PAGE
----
• 8. The main goal of simulation is to allow the motivated students to have a deeperunderstanding of the experiment or model they simulate. With the animated outcomes such asgraph plotting, charts, relations, and diagram, students will have a better picture of the process.Other than that, of course animated and interesting interface of the simulations can attract thestudents’ interest to learn.3.1.2 Provide risk free environment There is nothing like risk free environment in the real life. In fact, failure is seen as anecessary experience for learning. However, in school, one of the factors that make studentsfeels lazy to learn something is that because they fed up of being wrong and to fail without thechance to improve. This is mostly because of the time constraint in carrying out experiment inschool. Cost involving the materials and set up of the experiment also caused the experimentcannot be done repeatedly. By using simulation, students do not come to fear failure. If they fail,simulation provides them with the chances to go back and modify their strategy until they haveachieved a successful result. Therefore they will be motivated to learn and treasure moreknowledge. Consequently, failure will become part of the learning process that will lead tostudents’ improvement in that area of knowledge, not the end of their involvement in it. Using simulation also allow students to improve the skills of learners in a way that doesnot affect actual outcomes. There are situations where the materials used and skills performedmay affect health and risk the safety of the students as well as the apparatus or materialsinvolved. When in real life the cost of failure is often extremely high, simulation can be anadvantage. Simulation allows students to carry out the simulated experiment and allow them tofail occasionally in their course of their learning process but not affecting them in the real world.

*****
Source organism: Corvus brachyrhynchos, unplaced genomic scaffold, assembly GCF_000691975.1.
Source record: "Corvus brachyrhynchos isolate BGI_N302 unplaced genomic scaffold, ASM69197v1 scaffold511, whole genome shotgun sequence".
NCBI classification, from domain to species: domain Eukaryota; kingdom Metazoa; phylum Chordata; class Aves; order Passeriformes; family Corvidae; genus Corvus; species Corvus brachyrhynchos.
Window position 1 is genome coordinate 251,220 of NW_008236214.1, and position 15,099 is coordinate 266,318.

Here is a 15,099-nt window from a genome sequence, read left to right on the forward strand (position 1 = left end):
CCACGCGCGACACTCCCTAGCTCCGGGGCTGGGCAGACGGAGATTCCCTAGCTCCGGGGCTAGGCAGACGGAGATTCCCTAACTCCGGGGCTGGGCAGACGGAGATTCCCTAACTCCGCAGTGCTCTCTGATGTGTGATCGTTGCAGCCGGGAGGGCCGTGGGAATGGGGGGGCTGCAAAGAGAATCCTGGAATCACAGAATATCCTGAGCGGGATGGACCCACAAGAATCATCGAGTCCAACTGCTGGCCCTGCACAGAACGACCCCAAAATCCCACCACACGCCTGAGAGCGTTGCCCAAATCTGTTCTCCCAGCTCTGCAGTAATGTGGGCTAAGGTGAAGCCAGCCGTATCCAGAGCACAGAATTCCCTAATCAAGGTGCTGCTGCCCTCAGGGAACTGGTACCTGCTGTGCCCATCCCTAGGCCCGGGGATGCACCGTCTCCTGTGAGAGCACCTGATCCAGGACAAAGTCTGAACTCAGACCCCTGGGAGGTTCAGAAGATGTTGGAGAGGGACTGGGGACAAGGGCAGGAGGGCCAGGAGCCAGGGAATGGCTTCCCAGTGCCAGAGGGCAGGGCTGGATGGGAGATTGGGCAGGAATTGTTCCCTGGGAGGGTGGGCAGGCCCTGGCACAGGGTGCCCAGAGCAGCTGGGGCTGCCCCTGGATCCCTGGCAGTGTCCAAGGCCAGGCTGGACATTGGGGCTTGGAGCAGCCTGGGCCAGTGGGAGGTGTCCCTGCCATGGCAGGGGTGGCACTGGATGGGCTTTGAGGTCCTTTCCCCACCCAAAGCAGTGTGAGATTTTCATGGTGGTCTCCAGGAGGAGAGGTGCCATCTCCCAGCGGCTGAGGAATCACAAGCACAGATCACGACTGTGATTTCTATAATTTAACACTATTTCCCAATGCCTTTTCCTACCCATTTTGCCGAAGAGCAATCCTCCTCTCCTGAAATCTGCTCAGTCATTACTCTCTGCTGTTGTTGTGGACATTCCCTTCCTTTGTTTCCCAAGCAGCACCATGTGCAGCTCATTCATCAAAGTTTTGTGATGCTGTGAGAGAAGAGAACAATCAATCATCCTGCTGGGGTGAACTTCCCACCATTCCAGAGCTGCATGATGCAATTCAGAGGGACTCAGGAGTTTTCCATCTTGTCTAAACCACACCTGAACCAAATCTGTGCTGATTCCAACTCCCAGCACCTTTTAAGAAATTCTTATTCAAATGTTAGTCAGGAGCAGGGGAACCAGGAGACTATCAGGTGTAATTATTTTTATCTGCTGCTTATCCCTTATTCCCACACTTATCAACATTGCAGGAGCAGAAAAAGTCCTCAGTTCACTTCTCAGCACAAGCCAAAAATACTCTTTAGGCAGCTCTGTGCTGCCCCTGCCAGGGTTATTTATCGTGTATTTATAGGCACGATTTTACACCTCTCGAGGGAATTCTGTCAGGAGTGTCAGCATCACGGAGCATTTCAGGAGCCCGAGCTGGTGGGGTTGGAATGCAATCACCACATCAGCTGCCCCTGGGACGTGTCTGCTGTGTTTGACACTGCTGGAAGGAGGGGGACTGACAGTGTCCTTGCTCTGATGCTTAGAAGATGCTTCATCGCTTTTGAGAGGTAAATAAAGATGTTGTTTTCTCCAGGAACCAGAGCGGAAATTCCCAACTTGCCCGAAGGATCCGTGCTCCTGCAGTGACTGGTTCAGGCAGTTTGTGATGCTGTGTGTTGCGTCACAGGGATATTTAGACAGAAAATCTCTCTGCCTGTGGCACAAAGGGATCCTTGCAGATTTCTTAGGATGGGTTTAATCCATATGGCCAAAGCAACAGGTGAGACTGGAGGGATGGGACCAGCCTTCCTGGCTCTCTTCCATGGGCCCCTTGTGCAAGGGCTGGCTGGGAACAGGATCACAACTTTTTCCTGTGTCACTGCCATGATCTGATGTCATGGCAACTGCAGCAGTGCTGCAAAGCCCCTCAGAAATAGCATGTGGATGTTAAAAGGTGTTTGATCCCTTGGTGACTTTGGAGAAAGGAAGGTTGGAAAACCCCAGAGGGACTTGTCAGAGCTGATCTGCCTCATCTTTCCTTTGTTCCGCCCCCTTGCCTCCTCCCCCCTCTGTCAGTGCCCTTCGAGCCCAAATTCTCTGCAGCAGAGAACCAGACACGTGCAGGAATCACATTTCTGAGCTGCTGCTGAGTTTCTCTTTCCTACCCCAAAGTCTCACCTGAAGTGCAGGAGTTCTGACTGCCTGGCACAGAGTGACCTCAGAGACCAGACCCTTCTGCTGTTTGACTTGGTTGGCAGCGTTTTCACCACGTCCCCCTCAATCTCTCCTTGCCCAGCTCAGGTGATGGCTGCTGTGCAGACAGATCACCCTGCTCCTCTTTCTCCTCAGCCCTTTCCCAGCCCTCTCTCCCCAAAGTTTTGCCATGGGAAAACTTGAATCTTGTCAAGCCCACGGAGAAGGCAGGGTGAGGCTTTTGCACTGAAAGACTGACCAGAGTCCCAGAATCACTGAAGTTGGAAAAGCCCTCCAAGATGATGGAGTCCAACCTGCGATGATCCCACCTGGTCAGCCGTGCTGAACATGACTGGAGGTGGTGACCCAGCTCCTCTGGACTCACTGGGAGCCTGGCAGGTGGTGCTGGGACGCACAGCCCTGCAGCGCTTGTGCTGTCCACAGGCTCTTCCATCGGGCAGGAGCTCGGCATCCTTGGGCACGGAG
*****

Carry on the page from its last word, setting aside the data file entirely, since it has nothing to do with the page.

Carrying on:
• 9. 3.2 Allow student to analyze data and predict future outcome Simple analysis to predict something can be done by anyone. However, as the complexityof the analysis increases, so does the need to employ computer-based tools. One of the tools issimulation. With all the necessary study data, simulation can be useful in predicting the futureoutcome. In real life no one can predict the future accurately, but we still can study the pattern forthe highest probability that it will occur. By using simulation, students can study the trend of theoutcome whenever they manipulate any variable. The outcome for example in the form of graphis usually observed over time. When the simulation is run several times, students can see thetrend of the change in the graph. Take the graph from the pendulum experiment, it can be seenthat the graph have certain pattern and the next graph can be predicted. Analyzing and predicting data using simulation can enhance students’ thinking skills andalso problem solving skill. Other than that, this process also can give student the introduction onhow to do a research, which they will do in their higher level of education later.3.3 Student can practice problem solving skills Learning will be more meaningful when students can relate what they study with the realworld situation. Simulation is tools that can make students feel closer to the real world. It isprobably impractical to consider transforming every classroom setting into a situated learningenvironment. However, it is possible to bring some of the benefits of situated learning into theconventional classroom setting by using simulation. Simulations facilitate situated learning byproviding interactive practice of real-world skills, focusing on the essential elements of a realproblem or system. Problem solving skill is an important skill that everybody should acquire. Students candevelop this skill through real life experience, and training. One of the other ways to develop thisskill is through learning with the assistance of simulation. In simulation, there are often scenario-based problems that reflect a situation the learner would encounter in the real world. The